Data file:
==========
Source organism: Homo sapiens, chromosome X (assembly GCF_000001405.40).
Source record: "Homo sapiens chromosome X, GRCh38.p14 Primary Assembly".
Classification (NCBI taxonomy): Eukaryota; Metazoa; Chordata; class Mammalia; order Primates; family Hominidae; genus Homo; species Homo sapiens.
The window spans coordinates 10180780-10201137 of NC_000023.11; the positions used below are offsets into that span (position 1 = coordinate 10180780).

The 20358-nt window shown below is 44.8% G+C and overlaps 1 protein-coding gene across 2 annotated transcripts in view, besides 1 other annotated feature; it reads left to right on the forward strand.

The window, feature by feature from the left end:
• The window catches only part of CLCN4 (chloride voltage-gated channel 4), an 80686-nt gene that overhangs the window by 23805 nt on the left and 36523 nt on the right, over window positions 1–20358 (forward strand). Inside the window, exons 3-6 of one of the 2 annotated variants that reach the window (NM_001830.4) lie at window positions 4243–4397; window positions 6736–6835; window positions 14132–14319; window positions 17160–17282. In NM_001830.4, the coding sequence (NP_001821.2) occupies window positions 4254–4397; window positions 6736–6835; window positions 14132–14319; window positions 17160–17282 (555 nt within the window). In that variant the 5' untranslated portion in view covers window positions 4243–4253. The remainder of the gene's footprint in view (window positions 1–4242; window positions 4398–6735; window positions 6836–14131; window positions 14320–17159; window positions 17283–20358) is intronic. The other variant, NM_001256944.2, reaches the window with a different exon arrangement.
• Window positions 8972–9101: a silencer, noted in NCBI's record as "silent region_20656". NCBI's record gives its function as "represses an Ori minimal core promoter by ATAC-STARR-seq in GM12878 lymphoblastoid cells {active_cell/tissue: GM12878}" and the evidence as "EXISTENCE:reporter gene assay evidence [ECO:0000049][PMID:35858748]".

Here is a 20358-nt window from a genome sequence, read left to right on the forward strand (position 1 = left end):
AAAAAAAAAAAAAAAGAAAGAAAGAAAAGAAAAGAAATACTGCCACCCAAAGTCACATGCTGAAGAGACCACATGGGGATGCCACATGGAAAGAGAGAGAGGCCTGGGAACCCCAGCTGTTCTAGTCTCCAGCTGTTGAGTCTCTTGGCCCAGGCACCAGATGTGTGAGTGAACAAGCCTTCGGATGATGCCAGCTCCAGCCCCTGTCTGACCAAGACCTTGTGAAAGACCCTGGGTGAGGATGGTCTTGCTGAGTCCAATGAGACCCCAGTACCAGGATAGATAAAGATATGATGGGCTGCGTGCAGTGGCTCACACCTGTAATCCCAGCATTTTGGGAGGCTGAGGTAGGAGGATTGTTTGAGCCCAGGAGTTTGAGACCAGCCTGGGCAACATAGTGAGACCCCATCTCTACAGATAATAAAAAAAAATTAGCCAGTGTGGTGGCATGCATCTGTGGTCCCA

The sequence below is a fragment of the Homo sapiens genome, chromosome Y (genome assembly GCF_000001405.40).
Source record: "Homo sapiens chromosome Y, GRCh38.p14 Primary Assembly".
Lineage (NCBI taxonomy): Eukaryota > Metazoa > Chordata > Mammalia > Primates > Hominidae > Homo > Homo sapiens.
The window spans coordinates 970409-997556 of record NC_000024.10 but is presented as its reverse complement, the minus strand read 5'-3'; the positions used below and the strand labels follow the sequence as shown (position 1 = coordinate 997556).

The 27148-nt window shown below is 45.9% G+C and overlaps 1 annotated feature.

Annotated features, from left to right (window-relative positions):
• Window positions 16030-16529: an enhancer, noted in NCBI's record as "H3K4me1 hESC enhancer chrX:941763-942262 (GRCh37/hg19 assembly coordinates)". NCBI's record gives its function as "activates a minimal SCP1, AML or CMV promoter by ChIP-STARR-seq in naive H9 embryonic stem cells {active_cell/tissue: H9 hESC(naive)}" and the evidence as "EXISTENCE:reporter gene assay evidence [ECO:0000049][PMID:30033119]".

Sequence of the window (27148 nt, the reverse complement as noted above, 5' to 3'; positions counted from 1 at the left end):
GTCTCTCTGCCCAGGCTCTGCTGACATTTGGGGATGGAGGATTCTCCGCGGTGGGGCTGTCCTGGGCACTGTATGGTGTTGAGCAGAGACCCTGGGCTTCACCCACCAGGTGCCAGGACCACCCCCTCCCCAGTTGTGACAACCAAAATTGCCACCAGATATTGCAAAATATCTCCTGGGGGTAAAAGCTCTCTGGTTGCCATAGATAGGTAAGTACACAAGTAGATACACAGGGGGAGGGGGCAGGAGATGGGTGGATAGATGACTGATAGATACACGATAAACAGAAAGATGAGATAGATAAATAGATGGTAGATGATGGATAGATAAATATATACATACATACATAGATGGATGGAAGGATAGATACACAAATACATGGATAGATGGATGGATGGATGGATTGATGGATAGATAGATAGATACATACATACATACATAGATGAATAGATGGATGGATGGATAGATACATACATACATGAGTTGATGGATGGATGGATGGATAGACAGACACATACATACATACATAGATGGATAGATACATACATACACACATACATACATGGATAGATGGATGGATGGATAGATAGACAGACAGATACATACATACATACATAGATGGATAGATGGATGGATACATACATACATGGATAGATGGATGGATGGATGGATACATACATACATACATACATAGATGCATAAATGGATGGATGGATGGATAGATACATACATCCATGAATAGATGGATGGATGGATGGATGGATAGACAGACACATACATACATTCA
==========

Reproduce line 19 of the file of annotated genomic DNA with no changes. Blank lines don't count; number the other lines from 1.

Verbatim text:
GTCTCTCTGCCCAGGCTCTGCTGACATTTGGGGATGGAGGATTCTCCGCGGTGGGGCTGTCCTGGGCACTGTATGGTGTTGAGCAGAGACCCTGGGCTTCACCCACCAGGTGCCAGGACCACCCCCTCCCCAGTTGTGACAACCAAAATTGCCACCAGATATTGCAAAATATCTCCTGGGGGTAAAAGCTCTCTGGTTGCCATAGATAGGTAAGTACACAAGTAGATACACAGGGGGAGGGGGCAGGAGATGGGTGGATAGATGACTGATAGATACACGATAAACAGAAAGATGAGATAGATAAATAGATGGTAGATGATGGATAGATAAATATATACATACATACATAGATGGATGGAAGGATAGATACACAAATACATGGATAGATGGATGGATGGATGGATTGATGGATAGATAGATAGATACATACATACATACATAGATGAATAGATGGATGGATGGATAGATACATACATACATGAGTTGATGGATGGATGGATGGATAGACAGACACATACATACATACATAGATGGATAGATACATACATACACACATACATACATGGATAGATGGATGGATGGATAGATAGACAGACAGATACATACATACATACATAGATGGATAGATGGATGGATACATACATACATGGATAGATGGATGGATGGATGGATACATACATACATACATACATAGATGCATAAATGGATGGATGGATGGATAGATACATACATCCATGAATAGATGGATGGATGGATGGATGGATAGACAGACACATACATACATTCA